Hi, I’m Vicky, and I’m addicted to the color pink, Barbie, and anything that sparkles. I accept my powerlessness over these addictions, and you know what? I’m no longer ashamed of them.
When I was thirteen, my mother sent me to an all-girls boarding school in Connecticut. Many of my stereotypical assumptions were indeed met. In Sociology, we devoured Judith Butler, Betty Friedman, and Naomi Wolf; in Philosophy, we examined The Second Sex; in History, disproportionate emphasis was placed on the waves of feminism and women’s suffrage.
Most of the girls dressed androgynously and flashed dirty looks at my painted face. Whenever girls would come hang out in my room, they condemned the aesthetic display of collectible Barbies on my windowsill, commencing never-ending tirades on how the doll is responsible for the prevalence of eating disorders, low self-esteem, and unattainable beauty standards. I couldn’t help but tune out and wonder how one could blame an inanimate object for so many wrongs, and I wondered whether people simply needed a scapegoat for their personal insecurities.
As the year progressed, I started to get bogged down in such a judgmental atmosphere. The majority of the student body was made up of smart, interesting, multidimensional, funny girls with whom I otherwise got along. If all of these intellectual individuals—teachers included— believed that being feminine was not one’s default, but rather a subconscious manipulation of societal expectations, perhaps there was some truth in their perspectives and I was the one missing something. Unsure, I was nevertheless eager to fit into the place I would call home for the next four years. “If you can’t beat ’em, join ’em,” right? I replaced my dresses with jeans, stopped wearing makeup, stored my dolls under the bed, and stopped playing devil’s advocate to every feminist situation examined in class.
One day after classes, I was watching Barbie Life in the Dreamhouse. For the first time, I critically analyzed what I was watching, and what I found surprised me. Barbie does lead a luxurious lifestyle in the Dreamhouse, complete with chandeliers in the bathroom, though she is by no means a materialist. She spends her time with her friends and family, partaking in wholesome activities. She is a responsible older sister, a fun girlfriend, and a loyal friend. Although she does engage in feminine activities like baking in heels, she also builds houses, rides a motorcycle, is always down for an impromptu adventure, is unimpressed by fame, and always stands up for her loved ones. She is polite, never forgetting her pleases and thank-yous, and she constantly spews motivational advice such as “The most beautiful thing you can be is yourself” and “What makes you different just might be your greatest strength.” Although these may sound corny to the adult reader, they can positively shape young viewers.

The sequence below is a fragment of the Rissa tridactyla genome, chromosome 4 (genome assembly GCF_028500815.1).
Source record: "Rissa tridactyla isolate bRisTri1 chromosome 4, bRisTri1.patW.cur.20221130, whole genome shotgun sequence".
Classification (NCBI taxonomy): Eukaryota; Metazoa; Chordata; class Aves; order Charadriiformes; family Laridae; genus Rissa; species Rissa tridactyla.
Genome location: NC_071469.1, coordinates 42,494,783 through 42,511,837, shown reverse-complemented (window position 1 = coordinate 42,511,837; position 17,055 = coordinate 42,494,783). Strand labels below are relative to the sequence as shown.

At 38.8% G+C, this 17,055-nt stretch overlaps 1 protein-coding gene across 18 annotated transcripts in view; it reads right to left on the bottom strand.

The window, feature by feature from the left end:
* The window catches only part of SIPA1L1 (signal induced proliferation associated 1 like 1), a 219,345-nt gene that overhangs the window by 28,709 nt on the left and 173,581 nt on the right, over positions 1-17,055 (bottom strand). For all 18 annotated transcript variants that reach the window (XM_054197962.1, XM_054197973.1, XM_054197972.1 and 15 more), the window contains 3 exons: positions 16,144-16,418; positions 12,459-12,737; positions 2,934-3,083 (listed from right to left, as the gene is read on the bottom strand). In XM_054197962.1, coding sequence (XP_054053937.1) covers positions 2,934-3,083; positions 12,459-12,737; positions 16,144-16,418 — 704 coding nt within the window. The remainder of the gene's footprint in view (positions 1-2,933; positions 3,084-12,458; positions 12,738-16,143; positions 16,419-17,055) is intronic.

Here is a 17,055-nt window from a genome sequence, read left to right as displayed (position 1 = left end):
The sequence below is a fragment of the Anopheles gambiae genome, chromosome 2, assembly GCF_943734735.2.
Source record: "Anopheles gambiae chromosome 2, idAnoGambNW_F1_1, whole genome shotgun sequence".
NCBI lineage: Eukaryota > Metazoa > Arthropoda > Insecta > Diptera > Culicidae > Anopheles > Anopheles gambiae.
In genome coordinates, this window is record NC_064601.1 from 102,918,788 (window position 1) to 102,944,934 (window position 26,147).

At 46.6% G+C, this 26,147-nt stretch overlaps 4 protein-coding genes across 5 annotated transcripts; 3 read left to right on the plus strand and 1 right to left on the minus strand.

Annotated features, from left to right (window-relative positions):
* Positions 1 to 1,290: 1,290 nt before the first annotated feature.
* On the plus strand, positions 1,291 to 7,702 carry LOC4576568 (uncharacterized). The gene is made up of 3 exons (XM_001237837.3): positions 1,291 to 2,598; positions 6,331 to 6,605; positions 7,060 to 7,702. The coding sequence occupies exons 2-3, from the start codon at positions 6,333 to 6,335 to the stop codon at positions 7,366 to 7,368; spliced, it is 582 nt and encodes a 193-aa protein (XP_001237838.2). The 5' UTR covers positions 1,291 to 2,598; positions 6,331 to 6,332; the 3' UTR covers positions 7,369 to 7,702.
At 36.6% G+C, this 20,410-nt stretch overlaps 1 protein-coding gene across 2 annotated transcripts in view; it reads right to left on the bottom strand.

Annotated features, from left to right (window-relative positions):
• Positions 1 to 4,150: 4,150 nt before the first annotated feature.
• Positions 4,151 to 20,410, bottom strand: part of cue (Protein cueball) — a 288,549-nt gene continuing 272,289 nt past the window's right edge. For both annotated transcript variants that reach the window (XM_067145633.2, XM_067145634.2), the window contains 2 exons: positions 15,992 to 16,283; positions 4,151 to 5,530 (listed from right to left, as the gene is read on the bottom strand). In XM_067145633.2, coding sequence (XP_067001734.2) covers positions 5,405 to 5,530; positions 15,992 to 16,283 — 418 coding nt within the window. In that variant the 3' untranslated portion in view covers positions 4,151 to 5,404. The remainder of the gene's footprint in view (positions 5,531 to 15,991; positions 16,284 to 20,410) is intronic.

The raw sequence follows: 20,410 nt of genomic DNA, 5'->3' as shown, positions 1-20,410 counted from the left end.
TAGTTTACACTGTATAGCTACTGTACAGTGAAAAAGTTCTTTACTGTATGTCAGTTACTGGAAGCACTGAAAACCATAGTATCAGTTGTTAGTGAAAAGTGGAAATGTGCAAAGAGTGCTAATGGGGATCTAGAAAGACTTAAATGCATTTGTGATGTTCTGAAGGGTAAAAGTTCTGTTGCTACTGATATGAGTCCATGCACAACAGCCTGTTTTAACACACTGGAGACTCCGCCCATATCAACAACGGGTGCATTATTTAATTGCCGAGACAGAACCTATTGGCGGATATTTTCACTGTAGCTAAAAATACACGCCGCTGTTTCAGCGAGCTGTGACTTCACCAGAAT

Re-inspired to embrace my femininity, I delicately placed my dolls back on the windowsill. In classes, I started approaching texts with a blank slate rather than reading with my teacher’s interpretations in the back of my mind. Although my peers may have believed they were being true feminists in their condemnations of anything remotely feminine, my re-interpretation of our readings created a huge disparity in reasoning. Friedman proclaimed that women could only be fulfilled if they had careers, yet I see more value in the extremely demanding task of raising a family. Friedman, like most, was blinded by the context of her time: 1950’s America. I also failed to be persuaded by Wolf, who blamed patriarchy for every issue plaguing women, without acknowledging the strength of the female psyche to hold its ground in face of beauty-standardizing media. I surprisingly found no views with which I agreed besides the true definition of feminism: that men and women are equal. Everything else was superfluous fluff created by incomplete examinations of one’s society and a desire to blame the Other—being men or overall patriarchy—rather than admitting one’s inability (or unwillingness) to take accountability for one’s beliefs and feelings.
In learning how to conduct textual analyses without any preconceived notion of the writer’s message, I returned to my true self. My go-to Karaoke song is still Barbie Girl, I still dream of a ’57 Dusk Rose T-Bird, and for as long as I live, I will continue to embrace my femininity—and to me, that is feminism.